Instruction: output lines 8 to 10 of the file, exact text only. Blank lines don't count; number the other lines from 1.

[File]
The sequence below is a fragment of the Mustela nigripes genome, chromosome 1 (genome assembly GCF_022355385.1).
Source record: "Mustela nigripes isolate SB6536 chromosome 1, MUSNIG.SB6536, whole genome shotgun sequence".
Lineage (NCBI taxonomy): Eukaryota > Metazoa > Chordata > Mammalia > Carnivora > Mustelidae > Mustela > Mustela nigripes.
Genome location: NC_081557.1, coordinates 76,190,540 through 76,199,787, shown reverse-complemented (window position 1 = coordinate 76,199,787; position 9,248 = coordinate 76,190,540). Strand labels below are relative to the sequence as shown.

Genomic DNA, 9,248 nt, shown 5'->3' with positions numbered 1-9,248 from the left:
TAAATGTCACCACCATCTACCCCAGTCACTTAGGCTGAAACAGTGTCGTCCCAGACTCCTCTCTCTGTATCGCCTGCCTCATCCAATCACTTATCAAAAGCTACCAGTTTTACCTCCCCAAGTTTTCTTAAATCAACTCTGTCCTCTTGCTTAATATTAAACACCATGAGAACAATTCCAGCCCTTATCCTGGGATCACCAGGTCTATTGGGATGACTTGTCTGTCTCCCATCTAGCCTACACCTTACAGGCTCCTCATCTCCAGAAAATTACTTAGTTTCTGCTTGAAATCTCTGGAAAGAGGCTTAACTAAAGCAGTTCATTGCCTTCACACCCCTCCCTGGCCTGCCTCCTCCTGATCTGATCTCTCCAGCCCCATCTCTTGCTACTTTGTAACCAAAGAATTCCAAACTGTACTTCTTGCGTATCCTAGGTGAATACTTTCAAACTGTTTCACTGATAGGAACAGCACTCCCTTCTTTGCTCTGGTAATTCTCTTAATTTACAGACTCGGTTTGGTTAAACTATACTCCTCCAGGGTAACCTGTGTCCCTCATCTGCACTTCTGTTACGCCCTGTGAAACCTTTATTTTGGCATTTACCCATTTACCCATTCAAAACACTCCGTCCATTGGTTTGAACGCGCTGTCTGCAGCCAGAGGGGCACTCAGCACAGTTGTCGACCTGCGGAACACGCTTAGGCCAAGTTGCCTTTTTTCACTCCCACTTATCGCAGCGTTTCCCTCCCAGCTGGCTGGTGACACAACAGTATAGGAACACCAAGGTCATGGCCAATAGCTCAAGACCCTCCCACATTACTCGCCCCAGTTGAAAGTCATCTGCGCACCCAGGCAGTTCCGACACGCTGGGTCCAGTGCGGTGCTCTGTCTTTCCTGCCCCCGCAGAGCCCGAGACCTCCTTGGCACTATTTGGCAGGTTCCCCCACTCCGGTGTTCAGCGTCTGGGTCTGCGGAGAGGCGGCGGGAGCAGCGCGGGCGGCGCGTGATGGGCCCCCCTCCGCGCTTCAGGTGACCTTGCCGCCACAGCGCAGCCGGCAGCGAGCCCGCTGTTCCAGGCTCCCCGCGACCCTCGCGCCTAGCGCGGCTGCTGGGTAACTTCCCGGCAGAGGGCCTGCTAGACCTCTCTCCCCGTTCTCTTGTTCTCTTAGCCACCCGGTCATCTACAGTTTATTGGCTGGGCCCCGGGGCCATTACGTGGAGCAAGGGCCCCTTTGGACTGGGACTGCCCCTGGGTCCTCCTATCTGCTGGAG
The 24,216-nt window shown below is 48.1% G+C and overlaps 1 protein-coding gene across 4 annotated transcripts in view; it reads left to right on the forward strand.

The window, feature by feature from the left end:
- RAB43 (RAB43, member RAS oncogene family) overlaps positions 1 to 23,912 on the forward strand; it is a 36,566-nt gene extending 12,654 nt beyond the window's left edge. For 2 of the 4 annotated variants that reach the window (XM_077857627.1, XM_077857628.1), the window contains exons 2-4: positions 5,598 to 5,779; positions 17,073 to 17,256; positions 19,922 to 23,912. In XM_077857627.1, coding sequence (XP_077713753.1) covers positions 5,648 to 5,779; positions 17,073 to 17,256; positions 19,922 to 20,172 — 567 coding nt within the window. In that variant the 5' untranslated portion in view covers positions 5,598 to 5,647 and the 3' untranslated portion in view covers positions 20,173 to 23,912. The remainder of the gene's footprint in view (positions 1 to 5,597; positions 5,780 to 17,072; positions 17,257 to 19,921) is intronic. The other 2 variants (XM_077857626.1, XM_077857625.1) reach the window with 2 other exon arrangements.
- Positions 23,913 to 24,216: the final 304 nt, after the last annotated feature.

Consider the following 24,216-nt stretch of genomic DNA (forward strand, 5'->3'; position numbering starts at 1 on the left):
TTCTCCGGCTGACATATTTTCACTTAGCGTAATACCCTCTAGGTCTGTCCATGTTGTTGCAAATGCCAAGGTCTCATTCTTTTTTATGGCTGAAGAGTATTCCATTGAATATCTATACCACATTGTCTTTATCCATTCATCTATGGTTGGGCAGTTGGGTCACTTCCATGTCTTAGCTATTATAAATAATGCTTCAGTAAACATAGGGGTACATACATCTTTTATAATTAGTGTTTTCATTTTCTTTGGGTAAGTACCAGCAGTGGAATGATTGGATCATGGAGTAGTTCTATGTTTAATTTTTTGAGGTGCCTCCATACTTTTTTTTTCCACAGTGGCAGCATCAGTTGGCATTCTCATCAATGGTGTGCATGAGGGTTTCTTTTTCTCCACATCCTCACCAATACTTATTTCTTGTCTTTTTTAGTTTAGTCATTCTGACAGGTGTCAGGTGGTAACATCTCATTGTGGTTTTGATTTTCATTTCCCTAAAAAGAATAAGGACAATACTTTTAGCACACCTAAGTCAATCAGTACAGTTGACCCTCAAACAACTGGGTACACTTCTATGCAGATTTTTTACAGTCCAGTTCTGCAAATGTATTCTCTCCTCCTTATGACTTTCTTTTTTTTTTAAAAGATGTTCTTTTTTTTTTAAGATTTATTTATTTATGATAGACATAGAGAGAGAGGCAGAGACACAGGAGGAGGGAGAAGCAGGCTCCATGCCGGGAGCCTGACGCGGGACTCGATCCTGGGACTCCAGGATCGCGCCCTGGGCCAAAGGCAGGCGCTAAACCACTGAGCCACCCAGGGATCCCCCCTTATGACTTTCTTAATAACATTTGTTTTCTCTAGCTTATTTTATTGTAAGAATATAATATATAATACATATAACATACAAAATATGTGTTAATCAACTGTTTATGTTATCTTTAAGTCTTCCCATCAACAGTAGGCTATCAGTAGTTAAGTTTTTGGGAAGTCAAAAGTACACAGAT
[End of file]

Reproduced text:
The window, feature by feature from the left end:
- RAB43 (RAB43, member RAS oncogene family) overlaps positions 1 to 23,912 on the forward strand; it is a 36,566-nt gene extending 12,654 nt beyond the window's left edge. For 2 of the 4 annotated variants that reach the window (XM_077857627.1, XM_077857628.1), the window contains exons 2-4: positions 5,598 to 5,779; positions 17,073 to 17,256; positions 19,922 to 23,912. In XM_077857627.1, coding sequence (XP_077713753.1) covers positions 5,648 to 5,779; positions 17,073 to 17,256; positions 19,922 to 20,172 — 567 coding nt within the window. In that variant the 5' untranslated portion in view covers positions 5,598 to 5,647 and the 3' untranslated portion in view covers positions 20,173 to 23,912. The remainder of the gene's footprint in view (positions 1 to 5,597; positions 5,780 to 17,072; positions 17,257 to 19,921) is intronic. The other 2 variants (XM_077857626.1, XM_077857625.1) reach the window with 2 other exon arrangements.
- Positions 23,913 to 24,216: the final 304 nt, after the last annotated feature.